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Perjury Rampant in Courts Across the U.S., but Rarely Prosecuted

Posted by Steve Karimi | Sep 27, 2016 | 0 Comments

Perjured testimony is rampant in courts across the country, yet those who lie on the witness stand are rarely prosecuted.

Perjury is a federal crime. Generally, a witness in a trial commits perjury when he or she knowingly and intentionally lies about a material issue. And if someone asked the witness to lie in court, they are guilty of subornation of perjury. Perjury is a felony. Punishments for those convicted vary from state to state, but carry a sentence of up to a year in jail. In addition, they face fines and probation. Under federal law, however, a person convicted of either perjury and subornation of perjury can be sentenced to prison for up to five years in prison, plus fines.

During an interview about his 2011 book, Tangled Webs: How False Statements Are Undermining America, Pulitzer Prize-winning journalist James B. Stewart said: “No one keeps statistics for perjury and false statements -- lies told under oath or to investigative and other agencies of the U.S. government -- even though they are felonies punishable by up to five years in prison. There is simply too much of it, and too little is prosecuted to generate any meaningful statistics.”

A University of Michigan Law School investigation found about half of the 1,900 wrongful convictions overturned in the United States since 1989 were caused by false allegations or perjury in court. Yet even the most egregious lies in court are seldom prosecuted, according to legal experts.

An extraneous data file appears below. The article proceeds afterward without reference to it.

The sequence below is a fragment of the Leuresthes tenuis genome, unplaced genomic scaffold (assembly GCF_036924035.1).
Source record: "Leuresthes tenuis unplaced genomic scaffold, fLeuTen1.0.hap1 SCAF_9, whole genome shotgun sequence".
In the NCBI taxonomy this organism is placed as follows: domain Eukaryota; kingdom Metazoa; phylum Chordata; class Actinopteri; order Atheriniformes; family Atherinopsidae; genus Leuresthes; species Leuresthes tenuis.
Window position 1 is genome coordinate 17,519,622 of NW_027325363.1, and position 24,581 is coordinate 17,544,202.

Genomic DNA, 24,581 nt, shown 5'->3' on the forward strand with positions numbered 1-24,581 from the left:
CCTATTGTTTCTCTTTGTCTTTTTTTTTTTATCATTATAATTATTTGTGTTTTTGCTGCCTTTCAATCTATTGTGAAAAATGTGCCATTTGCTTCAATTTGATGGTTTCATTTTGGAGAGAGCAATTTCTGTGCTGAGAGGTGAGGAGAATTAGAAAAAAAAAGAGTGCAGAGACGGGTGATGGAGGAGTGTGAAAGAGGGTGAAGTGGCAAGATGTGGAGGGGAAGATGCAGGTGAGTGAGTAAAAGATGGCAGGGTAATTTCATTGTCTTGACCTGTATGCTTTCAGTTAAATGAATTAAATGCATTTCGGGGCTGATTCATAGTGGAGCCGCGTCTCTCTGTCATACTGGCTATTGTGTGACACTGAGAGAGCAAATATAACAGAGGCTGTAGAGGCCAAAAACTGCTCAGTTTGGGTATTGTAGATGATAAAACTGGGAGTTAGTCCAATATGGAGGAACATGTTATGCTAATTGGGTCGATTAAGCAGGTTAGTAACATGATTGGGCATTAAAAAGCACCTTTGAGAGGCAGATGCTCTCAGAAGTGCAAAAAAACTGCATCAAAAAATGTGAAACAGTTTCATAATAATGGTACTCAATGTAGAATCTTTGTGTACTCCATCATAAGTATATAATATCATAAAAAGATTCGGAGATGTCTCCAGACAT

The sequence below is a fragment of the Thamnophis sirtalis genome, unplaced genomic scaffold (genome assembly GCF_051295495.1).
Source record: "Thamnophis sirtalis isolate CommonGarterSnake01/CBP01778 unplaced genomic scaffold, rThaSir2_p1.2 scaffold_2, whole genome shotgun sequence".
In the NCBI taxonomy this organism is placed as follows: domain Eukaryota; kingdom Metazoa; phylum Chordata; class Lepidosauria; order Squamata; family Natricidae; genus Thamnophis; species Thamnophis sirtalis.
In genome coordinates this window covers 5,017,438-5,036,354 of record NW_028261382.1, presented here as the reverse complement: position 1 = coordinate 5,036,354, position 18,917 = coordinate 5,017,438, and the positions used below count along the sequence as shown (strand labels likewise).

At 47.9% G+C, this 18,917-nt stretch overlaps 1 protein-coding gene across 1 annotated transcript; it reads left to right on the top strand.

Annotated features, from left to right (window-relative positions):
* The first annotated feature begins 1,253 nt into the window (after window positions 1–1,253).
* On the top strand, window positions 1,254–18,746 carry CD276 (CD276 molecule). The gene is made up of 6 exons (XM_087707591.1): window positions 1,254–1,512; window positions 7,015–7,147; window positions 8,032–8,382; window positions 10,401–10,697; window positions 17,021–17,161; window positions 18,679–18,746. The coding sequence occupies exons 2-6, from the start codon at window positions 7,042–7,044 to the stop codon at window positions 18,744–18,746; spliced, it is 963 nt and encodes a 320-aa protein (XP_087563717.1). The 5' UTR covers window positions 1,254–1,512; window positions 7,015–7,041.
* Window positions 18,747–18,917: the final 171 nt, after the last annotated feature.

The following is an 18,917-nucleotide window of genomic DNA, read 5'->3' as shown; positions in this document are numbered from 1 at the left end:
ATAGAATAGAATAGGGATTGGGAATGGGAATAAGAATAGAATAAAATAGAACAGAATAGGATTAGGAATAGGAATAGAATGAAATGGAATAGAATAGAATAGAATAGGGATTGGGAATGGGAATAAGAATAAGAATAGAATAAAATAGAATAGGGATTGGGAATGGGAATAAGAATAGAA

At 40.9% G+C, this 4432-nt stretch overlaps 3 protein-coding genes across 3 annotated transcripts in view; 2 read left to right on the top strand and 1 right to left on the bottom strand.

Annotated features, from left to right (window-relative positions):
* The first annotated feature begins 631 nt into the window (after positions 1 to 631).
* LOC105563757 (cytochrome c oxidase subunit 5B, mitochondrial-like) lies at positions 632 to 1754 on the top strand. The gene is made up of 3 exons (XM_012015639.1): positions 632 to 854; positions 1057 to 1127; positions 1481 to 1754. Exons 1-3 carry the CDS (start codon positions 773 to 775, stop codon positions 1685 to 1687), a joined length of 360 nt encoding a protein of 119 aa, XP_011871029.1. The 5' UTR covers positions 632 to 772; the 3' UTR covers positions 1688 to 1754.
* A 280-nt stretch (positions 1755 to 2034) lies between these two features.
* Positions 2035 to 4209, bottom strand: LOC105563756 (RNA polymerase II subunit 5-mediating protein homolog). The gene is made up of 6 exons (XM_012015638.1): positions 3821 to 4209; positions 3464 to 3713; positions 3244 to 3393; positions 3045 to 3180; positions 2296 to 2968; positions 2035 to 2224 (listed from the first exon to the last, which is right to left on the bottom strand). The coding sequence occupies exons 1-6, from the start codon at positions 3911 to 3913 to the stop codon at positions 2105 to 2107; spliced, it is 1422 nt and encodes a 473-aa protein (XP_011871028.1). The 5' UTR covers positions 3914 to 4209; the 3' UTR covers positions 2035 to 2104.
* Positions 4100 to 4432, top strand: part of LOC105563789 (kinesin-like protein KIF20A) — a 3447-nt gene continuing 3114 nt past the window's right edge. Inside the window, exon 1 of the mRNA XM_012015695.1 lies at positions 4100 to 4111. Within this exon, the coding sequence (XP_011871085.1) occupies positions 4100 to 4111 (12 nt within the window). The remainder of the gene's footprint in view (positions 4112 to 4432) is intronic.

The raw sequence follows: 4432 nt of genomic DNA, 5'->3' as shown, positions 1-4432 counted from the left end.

In California earlier this year, a man was released from prison after 18 years. He was accused by a 10-year-old girl of sexual assault. The girl had been coached by her mother to lie on the witness stand. The mother was in a custody dispute with the man at the time the allegations were made. The man was set free after the girl, now 30 years old, admitted she lied in court. After 18 years in prison, however, the release is little comfort for the 72-year-old, who is suffering from kidney failure and lingers in and out of a coma.

“We are so plagued with lying in the courtroom that it seems to have become just accepted,” said a California district attorney, who has formed a special perjury investigation unit and may bring charges against the mother of the girl who lied.

However, legal experts say perjury can be difficult to prove. The test for a successful perjury conviction is discerning whether the witness lied with intent, deliberately giving misleading or false testimony, or whether they believed at the time what they were saying was true.

Under U.S. Code, in order to find someone guilty of making false declarations to a grand jury or in court, the witness, under oath, has to have “made two or more declarations which are inconsistent to the degree that one of them is necessarily false.” It can be a defense against perjury if the witness, during the grand jury proceeding or in court, admits they lied and the lie did not substantially affect the case.

If you believe you have been falsely convicted of a felony based on perjured testimony, call the Seattle law office of Steve Karimi at (206) 621-8777 or contact him online.

About the Author

Steve Karimi

Steve Karimi attended Pepperdine University School of Law. After graduation he worked as a prosecutor in Seattle where he gained valuable insight to the criminal justice system. Attorney Karimi uses his experiences as a prosecutor everyday only now he fights for the justice of those accused.


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If you were arrested or a loved one has been charged with a crime in Seattle or surrounding areas of Washington State, the Law Offices of Steve Karimi can help. Call 206-660-6200 24 hours a day for a free consultation.

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Named a "rising star" in criminal defense by Washington Law and Politics magazine, Mr. Karimi is a former prosecutor for King County who uses his insight into prosecution strategies to protect his clients' rights in criminal court.